I love that Miss Marilyn Rose got to help with the decorating of the tree. I’m sure that was extra fun for everyone! I can’t wait until we have babies in the family again. The only one we have is my cousin’s son, who is 2 this Christmas. He gets spoiled rotten because he is the only baby we have anymore!

      I had to laugh about your family’s Cutthroat Monopoly. We have had some Trivial Pursuit games that got deadly over the years. You would think the fate of the world hinged on who won! We had to stop playing Monopoly, because my sister Holli would always hide money under the board and inevitably turned into a slum lord. She was the worst to play with! 😀

  • Cassondra Murray says:

    Caren, what a fun tradition to start! I love the drive-by nativity story, and Gloom sounds like a great time. We love games, so I’ll have to look for that.

    • Caren Crane says:

      Cassondra, Gloom is amazing. There are different versions, too. One of my friends has the Cthulu version, which Jeanne would adore! Personally, I want to get the Unhappy Homes and Unwelcome Guests versions to play.

      Come to think of it, I joined a club at a game store in town last time I was at my mom’s. One of the perks is you can check out games to try to see if you want to buy them. I am definitely going to see if they have other versions of Gloom. You should check it out. I think you would love it!

  • Sally Schmidt says:

    When I was a child Santa always came just after midnight. So we had to go to sleep, then as Santa took off with a jingling of bells after leaving our gifts we could get up and open them. Then we’d go back to bed in the wee hours.

    Then – for some reason I have never figured out Santa came BACK to our house before we got up again and left stockings. Seemed perfectly normal growing up and of course that was Santa’s routine when my children were small (actually even now when everyone is grown up). Boy, do Santa’s helpers get tired when they have to remember to sneak in and leave stockings laying around before anyone gets back up. Sometimes Santa’s helper forgets and what a scramble then.

    We used to cram everyone into the car and do the drive-by thing, too.

    My daughter stood too close to a candle burning on the mantle one year, but we didn’t turn that into a tradition!

  • Sally Schmidt says:

    I meant to say: My daughter stood too close to a candle burning on the mantle one year and caught her hair on fire, but we didn’t turn that into a tradition! 🙂

    • Caren Crane says:

      Sally. that was a great Santa tradition. But, as a parent, it sounds exhausting! I kind of liked it when my kids were older and slept until we made them wake up. Santa got lots of rest then! 🙂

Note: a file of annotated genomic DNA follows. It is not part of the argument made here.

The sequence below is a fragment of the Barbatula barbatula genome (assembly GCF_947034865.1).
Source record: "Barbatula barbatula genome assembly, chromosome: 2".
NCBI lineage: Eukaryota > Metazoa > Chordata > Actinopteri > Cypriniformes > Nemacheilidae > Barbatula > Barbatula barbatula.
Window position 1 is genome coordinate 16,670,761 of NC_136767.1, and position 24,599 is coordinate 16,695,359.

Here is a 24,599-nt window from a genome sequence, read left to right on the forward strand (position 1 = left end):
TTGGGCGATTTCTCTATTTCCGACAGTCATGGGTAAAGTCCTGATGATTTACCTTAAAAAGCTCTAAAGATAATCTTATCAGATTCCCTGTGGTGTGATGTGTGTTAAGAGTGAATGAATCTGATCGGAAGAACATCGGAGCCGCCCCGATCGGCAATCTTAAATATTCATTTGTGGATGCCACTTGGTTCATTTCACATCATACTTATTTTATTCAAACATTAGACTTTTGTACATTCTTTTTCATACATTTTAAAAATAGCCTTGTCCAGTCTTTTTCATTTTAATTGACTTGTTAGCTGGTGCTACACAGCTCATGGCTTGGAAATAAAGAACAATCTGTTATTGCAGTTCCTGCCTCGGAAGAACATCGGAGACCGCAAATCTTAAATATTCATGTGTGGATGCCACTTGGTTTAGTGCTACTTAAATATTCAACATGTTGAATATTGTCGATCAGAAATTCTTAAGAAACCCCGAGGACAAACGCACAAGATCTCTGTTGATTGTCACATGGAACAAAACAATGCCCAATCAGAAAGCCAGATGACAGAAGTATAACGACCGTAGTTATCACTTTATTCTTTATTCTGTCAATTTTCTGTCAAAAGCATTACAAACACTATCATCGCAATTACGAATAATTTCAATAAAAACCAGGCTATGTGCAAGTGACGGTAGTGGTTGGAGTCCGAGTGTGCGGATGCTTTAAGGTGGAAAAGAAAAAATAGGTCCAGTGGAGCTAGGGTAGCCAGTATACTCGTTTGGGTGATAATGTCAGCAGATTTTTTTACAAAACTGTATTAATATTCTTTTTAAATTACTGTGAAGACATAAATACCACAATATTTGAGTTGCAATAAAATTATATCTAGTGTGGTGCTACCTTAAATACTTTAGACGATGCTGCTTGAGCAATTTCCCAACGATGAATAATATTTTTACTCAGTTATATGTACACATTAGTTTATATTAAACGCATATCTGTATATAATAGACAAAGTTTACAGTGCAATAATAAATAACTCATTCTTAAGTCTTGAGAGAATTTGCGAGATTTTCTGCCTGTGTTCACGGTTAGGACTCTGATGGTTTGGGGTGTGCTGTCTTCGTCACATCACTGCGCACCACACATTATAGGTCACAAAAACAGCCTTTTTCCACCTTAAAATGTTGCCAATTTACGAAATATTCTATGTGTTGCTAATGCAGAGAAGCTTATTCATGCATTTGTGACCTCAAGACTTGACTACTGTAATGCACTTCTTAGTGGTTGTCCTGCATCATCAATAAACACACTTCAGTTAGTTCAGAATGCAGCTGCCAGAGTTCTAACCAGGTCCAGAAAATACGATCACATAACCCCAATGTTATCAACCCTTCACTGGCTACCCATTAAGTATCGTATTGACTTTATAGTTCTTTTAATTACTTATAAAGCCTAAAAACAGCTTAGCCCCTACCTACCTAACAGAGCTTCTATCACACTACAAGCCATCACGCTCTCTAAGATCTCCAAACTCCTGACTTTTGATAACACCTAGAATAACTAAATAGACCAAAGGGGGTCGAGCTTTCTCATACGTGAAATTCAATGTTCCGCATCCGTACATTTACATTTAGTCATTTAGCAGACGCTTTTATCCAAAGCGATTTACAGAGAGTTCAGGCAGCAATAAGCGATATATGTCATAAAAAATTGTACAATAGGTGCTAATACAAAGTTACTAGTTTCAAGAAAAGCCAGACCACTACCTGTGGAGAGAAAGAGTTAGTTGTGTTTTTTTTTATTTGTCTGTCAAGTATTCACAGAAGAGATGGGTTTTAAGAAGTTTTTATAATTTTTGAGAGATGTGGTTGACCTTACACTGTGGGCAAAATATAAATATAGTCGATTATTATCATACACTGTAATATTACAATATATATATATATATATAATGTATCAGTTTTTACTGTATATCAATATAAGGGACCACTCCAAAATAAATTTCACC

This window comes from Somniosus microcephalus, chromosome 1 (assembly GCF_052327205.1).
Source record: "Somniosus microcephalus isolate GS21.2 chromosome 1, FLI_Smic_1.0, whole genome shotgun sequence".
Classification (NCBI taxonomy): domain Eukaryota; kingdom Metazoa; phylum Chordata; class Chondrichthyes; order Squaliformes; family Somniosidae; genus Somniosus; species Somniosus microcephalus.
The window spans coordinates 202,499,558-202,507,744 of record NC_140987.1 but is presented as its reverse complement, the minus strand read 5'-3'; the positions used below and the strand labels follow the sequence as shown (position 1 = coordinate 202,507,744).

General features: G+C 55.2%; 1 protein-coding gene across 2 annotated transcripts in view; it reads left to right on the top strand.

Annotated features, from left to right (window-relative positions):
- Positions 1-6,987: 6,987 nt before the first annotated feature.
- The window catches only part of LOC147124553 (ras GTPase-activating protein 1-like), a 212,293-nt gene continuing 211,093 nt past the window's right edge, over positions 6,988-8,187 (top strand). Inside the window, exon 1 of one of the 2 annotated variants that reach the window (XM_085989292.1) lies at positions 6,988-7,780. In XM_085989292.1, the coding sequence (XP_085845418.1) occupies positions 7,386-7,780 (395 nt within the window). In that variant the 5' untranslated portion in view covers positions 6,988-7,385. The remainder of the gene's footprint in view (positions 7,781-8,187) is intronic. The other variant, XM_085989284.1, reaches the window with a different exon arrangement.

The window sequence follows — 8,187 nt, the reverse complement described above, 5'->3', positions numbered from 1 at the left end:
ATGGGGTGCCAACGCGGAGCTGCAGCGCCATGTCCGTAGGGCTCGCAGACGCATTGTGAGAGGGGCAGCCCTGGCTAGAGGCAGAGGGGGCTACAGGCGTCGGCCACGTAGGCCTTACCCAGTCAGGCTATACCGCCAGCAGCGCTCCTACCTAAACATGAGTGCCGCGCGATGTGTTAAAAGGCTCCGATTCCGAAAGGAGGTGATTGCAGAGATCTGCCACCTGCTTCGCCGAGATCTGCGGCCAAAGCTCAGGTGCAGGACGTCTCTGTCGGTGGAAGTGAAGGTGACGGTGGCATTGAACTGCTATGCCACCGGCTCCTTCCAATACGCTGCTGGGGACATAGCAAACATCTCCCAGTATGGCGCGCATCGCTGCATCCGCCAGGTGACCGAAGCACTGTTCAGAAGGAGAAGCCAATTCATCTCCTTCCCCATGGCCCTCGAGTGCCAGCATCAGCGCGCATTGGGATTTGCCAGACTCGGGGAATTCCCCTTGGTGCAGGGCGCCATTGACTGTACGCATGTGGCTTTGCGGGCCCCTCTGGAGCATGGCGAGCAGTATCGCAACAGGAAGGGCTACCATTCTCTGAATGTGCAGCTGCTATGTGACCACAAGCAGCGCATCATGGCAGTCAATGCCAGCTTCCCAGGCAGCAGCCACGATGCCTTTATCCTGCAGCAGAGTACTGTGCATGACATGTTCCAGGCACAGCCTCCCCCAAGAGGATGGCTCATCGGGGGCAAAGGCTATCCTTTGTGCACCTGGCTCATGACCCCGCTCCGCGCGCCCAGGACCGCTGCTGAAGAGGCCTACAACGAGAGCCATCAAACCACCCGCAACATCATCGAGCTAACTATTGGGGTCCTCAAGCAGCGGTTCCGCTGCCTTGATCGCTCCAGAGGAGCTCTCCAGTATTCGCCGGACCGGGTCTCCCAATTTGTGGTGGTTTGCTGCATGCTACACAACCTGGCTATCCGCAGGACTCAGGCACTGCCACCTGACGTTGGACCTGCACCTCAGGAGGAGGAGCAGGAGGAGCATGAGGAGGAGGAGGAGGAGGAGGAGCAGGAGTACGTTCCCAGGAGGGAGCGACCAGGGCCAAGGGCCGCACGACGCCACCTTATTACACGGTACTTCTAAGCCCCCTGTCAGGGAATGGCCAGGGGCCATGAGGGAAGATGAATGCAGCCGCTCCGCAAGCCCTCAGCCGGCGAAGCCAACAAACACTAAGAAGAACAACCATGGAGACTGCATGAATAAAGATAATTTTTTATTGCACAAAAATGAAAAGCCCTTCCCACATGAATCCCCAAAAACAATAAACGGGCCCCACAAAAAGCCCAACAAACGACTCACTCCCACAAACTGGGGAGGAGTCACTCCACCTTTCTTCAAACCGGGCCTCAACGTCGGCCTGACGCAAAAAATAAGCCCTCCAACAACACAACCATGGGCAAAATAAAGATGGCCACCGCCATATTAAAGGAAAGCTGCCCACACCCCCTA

So glad you decided not to make Flaming Angels a part of Christmas. That could have gotten dangerous! LOL

  • catslady says:

    I’ve mentioned my tree trimming party but it really isn’t Christmas until that happens. Some years it’s early and other years it’s right before Christmas. We watch Christmas Vacation and it’s a houseful so lots of fun, food, drink and laughter. Tomorrow I hope to finish my holiday shopping – I hate the last minute but it seems to happen most years.

    • Caren Crane says:

      Catslady, I am still SO JEALOUS of your tree-trimming party. Since my girls will be out of college (and hopefully out of the house) soon, I may have to start that tradition at my house just so the tree will get done! 🙂

      I’m never finished with Christmas shopping. I invariably forget someone or something and end up having to dart out at the last moment. I hope your last-minute shopping is painless!

  • My word, Caren, you wore me out just reading about all you accomplished in a short time! My approach this year was a little decorating every day. I think it took three days to do the tree so that it would be done by Thanksgiving. (We had guests who wouldn’t be around for Christmas so we did it early). I haven’t decorated as much this year as I have in the past – less to take down and put away in January 🙂

    I’ll have to check out the Gloom game – that sounds like fun.

    • Caren Crane says:

      Donna, I have every intention of being slow and deliberate about things every year. Honestly, I do. But I am so slow to get motivated that unless I set a deadline (like the party we had yesterday), nothing gets done until the last minute!

      I am really enjoying all the decorations. There are lights everywhere! It brightens up the loooong, dark evening. Oh HAPPY WINTER SOLSTICE, by the way!

      Definitely check out Gloom. It is a game all writers will adore – especially those who enjoy tormenting characters! 😀

  • Caren, love your posts. They always crack me up. You and Susan Sey owe me a new keyboard! Love the idea of the drive by nativity! But honestly, I’d rather do it down in Australia where it’s warm rather than up your way! Mind you, nothing worse than a sweaty Baby Jesus, is there?

    • Caren Crane says:

      Anna, thank you for the love. Susan and I will happily buy you a new keyboard. It’s a small price to pay for amusing La Campbell! 😀

      I can’t imagine a sweltering summer feeling like Christmas. I’m sure, after a lifetime of it, it’s the most natural thing ever. Still, poor sweaty Baby Jesus! The camels must be dying of thirst. The wisemen begging for a cold pint. Joseph wearing shorts and a wife beater. Poor Mary. So uncomfortable to nurse in the heat! Of course, we never hear about things like Mary nursing, but you know she must have. It’s just not the same! 😀

  • bn100 says:

    don’t really have any

    • Caren Crane says:

      You need to work on that, BN100. I’m sure we could give you some ideas. How about a Christmas drinking game where every time someone uses complete sentences, you do a shot?